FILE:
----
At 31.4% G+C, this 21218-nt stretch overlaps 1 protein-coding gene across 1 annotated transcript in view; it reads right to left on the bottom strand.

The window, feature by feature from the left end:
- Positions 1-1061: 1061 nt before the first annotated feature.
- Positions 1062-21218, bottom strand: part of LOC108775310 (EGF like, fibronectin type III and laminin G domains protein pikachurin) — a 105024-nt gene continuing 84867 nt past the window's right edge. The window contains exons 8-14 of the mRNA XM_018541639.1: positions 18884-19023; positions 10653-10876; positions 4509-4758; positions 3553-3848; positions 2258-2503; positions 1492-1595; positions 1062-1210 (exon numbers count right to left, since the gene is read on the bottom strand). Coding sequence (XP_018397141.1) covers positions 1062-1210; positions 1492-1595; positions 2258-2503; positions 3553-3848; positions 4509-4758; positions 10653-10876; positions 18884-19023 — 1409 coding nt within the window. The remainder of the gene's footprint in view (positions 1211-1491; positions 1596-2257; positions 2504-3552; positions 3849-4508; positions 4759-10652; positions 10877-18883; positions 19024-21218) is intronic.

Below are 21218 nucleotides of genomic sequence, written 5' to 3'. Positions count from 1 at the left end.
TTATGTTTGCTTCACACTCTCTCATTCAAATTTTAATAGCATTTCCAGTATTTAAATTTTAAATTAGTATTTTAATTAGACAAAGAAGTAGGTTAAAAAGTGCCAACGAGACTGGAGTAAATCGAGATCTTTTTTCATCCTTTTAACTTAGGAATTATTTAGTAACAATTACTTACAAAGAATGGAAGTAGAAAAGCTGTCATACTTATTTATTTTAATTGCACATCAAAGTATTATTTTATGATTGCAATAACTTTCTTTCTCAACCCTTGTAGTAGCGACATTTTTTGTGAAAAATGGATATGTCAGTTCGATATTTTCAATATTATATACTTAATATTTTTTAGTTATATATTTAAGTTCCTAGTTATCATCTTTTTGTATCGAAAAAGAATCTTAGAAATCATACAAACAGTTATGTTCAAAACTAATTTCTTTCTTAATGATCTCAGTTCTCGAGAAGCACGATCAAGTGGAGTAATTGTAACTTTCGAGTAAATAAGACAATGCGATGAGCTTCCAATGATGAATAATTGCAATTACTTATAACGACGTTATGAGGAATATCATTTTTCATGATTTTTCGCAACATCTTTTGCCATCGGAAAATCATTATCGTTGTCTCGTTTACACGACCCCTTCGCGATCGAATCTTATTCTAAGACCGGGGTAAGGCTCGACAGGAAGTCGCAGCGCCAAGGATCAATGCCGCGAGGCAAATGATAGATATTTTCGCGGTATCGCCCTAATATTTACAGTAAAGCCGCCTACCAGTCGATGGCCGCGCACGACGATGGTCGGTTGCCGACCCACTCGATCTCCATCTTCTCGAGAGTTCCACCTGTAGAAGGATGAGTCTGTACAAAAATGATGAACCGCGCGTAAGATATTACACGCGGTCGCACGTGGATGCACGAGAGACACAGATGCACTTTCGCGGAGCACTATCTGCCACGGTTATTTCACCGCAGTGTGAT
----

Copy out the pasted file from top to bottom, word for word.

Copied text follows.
At 31.4% G+C, this 21218-nt stretch overlaps 1 protein-coding gene across 1 annotated transcript in view; it reads right to left on the bottom strand.

The window, feature by feature from the left end:
- Positions 1-1061: 1061 nt before the first annotated feature.
- Positions 1062-21218, bottom strand: part of LOC108775310 (EGF like, fibronectin type III and laminin G domains protein pikachurin) — a 105024-nt gene continuing 84867 nt past the window's right edge. The window contains exons 8-14 of the mRNA XM_018541639.1: positions 18884-19023; positions 10653-10876; positions 4509-4758; positions 3553-3848; positions 2258-2503; positions 1492-1595; positions 1062-1210 (exon numbers count right to left, since the gene is read on the bottom strand). Coding sequence (XP_018397141.1) covers positions 1062-1210; positions 1492-1595; positions 2258-2503; positions 3553-3848; positions 4509-4758; positions 10653-10876; positions 18884-19023 — 1409 coding nt within the window. The remainder of the gene's footprint in view (positions 1211-1491; positions 1596-2257; positions 2504-3552; positions 3849-4508; positions 4759-10652; positions 10877-18883; positions 19024-21218) is intronic.

Below are 21218 nucleotides of genomic sequence, written 5' to 3'. Positions count from 1 at the left end.
TTATGTTTGCTTCACACTCTCTCATTCAAATTTTAATAGCATTTCCAGTATTTAAATTTTAAATTAGTATTTTAATTAGACAAAGAAGTAGGTTAAAAAGTGCCAACGAGACTGGAGTAAATCGAGATCTTTTTTCATCCTTTTAACTTAGGAATTATTTAGTAACAATTACTTACAAAGAATGGAAGTAGAAAAGCTGTCATACTTATTTATTTTAATTGCACATCAAAGTATTATTTTATGATTGCAATAACTTTCTTTCTCAACCCTTGTAGTAGCGACATTTTTTGTGAAAAATGGATATGTCAGTTCGATATTTTCAATATTATATACTTAATATTTTTTAGTTATATATTTAAGTTCCTAGTTATCATCTTTTTGTATCGAAAAAGAATCTTAGAAATCATACAAACAGTTATGTTCAAAACTAATTTCTTTCTTAATGATCTCAGTTCTCGAGAAGCACGATCAAGTGGAGTAATTGTAACTTTCGAGTAAATAAGACAATGCGATGAGCTTCCAATGATGAATAATTGCAATTACTTATAACGACGTTATGAGGAATATCATTTTTCATGATTTTTCGCAACATCTTTTGCCATCGGAAAATCATTATCGTTGTCTCGTTTACACGACCCCTTCGCGATCGAATCTTATTCTAAGACCGGGGTAAGGCTCGACAGGAAGTCGCAGCGCCAAGGATCAATGCCGCGAGGCAAATGATAGATATTTTCGCGGTATCGCCCTAATATTTACAGTAAAGCCGCCTACCAGTCGATGGCCGCGCACGACGATGGTCGGTTGCCGACCCACTCGATCTCCATCTTCTCGAGAGTTCCACCTGTAGAAGGATGAGTCTGTACAAAAATGATGAACCGCGCGTAAGATATTACACGCGGTCGCACGTGGATGCACGAGAGACACAGATGCACTTTCGCGGAGCACTATCTGCCACGGTTATTTCACCGCAGTGTGAT